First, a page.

Markets Scream For Stimulus As Deflation Comes For South Korea, Japanification Grips Europe

If you’re inclined to couch everything in hyperbolic terms, Mario Draghi faced a veritable “rebellion” at the latest ECB meeting. “Rebellion” is probably a bit strong, considering we’re talking about monetary policy deliberations, not the storming of any ramparts, but regardless, there was dissension.

But the latest read on inflation seemingly underscores the extent to which Europe is trudging slowly down the road to Japanification, which ostensibly makes the case for more monetary easing, in line with the new package of measures announced last month.

Flash September CPI printed just 0.9% YoY, missing estimates and falling further away from the central bank’s target. The core read was 1%. It was the first time core eclipsed the headline rate since 2016.

Final PMIs for Europe out Tuesday confirmed the gloomy picture painted by the initial estimates, which, you’re reminded, included a 123-month low on IHS Markit’s factory gauge for Germany and similarly underwhelming (if not wholly disastrous) reads on French manufacturing and services.

The irony, as ever, is that while the ongoing deceleration in both inflation and growth across the pond will be cited as “evidence” in favor of more monetary accommodation in the service of avoiding “Japanification”, that kind of accommodation has proven wholly ineffective in Japan, where the BoJ hasn’t come anywhere close to hitting their inflation target on a sustainable basis, despite cornering the JGB market.

This is why calls for fiscal stimulus in Europe are now quite shrill – including from Draghi himself.

Meanwhile, South Korea faces deflation for the first time ever amid a 10th consecutive month of plunging exports. CPI flatlined in August, and a push below zero was expected (and flagged by the BoK), but it’s nevertheless a notable development. CPI fell 0.4% in September from a year earlier. That was worse than the median estimate (-0.3%). Again, that’s the first negative inflation print since data began in 1965.

Some argue this is a product of a relative policy mix rarity. “South Korea is in the rare situation where fiscal policy is expansive, but monetary policy is too cautious”, Bloomberg’s Daniel Moss wrote, in an opinion piece published Tuesday. “Usually the problem is the other way around”, he adds.

In July, the BOK slashed its economic forecasts in the course of cutting rates, and exports remain in a tailspin. The country has struggled mightily in the face of global trade frictions. Jitters about a turning of the semi cycle have made things worse. The diplomatic spat with Japan was just insult to injury.

The BOK held off on another rate cut at its last meeting, but flat-lining inflation should help make the case for additional accommodation going forward. “There is some room in monetary policy to respond to economic situations if necessary”, Governor Lee told reporters in August, following the decision to hold off on further cuts for the time being.

Clearly, the October 16 meeting is now on the table for another rate cut and the pressure is mounting, despite the fact that the negative CPI print for September (and expected further near-term weakness) is seen as the product of base effects and temporary factors.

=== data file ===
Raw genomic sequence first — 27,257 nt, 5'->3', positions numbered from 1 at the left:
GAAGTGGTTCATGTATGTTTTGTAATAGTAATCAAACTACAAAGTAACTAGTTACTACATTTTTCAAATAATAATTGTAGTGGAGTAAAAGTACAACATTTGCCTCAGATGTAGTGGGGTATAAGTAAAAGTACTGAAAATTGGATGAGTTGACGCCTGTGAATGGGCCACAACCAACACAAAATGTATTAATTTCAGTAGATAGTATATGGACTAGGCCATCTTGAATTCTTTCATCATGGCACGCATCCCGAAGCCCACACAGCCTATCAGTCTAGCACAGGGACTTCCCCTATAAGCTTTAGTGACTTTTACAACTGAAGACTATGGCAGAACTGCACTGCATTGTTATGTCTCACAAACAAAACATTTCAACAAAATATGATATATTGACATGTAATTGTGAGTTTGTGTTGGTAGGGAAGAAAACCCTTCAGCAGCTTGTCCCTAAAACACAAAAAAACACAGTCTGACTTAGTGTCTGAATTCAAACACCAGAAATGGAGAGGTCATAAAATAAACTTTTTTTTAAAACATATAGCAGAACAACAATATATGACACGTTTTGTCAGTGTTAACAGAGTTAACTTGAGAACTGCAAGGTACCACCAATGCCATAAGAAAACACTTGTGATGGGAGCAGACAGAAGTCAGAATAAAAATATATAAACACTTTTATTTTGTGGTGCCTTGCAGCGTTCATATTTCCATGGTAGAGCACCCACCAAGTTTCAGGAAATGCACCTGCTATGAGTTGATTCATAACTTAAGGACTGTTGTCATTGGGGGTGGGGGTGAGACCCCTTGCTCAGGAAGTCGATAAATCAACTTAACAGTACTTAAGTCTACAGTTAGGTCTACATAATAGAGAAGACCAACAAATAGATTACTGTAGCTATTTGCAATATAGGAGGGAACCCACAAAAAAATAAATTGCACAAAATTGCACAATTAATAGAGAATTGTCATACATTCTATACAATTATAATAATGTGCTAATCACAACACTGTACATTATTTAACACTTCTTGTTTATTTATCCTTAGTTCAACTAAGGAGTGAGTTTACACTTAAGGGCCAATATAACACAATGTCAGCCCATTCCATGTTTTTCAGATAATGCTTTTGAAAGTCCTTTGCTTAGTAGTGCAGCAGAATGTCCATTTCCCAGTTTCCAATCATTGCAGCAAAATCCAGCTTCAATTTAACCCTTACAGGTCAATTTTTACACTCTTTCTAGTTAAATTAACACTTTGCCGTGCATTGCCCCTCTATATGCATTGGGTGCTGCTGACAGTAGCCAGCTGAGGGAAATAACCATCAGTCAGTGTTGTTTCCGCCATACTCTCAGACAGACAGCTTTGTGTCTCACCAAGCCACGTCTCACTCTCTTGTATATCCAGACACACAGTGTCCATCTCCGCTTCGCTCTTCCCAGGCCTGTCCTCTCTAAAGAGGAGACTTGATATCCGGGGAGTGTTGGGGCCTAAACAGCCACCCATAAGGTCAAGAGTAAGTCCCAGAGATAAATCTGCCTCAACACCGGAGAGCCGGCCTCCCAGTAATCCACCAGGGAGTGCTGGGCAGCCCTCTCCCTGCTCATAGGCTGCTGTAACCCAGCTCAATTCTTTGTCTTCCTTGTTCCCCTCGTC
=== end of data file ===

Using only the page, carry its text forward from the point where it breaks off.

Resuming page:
“Optically weak inflation, coupled with continued fall in inflation expectations, likely support an October rate cut”, Barclays said Tuesday, adding that “while demand-side inflation remains weak, we still believe the bigger issue lies with falling inflation expectations”. The September data revealed another record low print on that score at 1.8%.

Some are calling for more than just the obligatory 25bp cut. “The BOK could cut rates by half a point, rather than the generic quarter-point job, and pledge they will stay at that level (or lower!)”, the above-mentioned Moss exclaims, suggesting that the central bank should employ some “proper” forward guidance that explicitly ties monetary policy to the end of the trade war.

Of course, that’s a dangerous route to go. After all, only the dead have seen the end of war.


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5 thoughts on “Markets Scream For Stimulus As Deflation Comes For South Korea, Japanification Grips Europe

  1. For some reason, this comment resonates like a loud gong, i.e., markets are unwilling to accept how useless QE-type stuff has been and thus to not be willing to accept the current state of institutions Too Big To Fail (whom all failed a decade ago). The BIG question is, if central banks haven’t helped economies and if corporations have not re-invested in future growth and if we have really stupid and corrupt people and parties running the show, is there any chance that things will be ok?

    If lowering the interest rate from 5.25% to essentially zero had little impact on the economy in 2008-09, why should we think that lowering rates by 0.25% will have any observable effect? Large corporations are still sitting on hoards of cash: it’s not a lack of liquidity that’s stopping them from investing.

    1. Indeed, you get at the essence of this rentier economy. Ironically, this model does seem to have self-sabotage baked in, in one way or another. The lack of investment in workers or the future at some point has to redound back to corporate toplines, because ultimately they need consumers, 90% of whom are close to insolvency, to continue to buy their, in many cases, non-essential products.

      1. You and Viciss…. are spot on …So what part of idiotic does the rest of this system not get..?? Equities edge higher , likely not for long but I have said that before….

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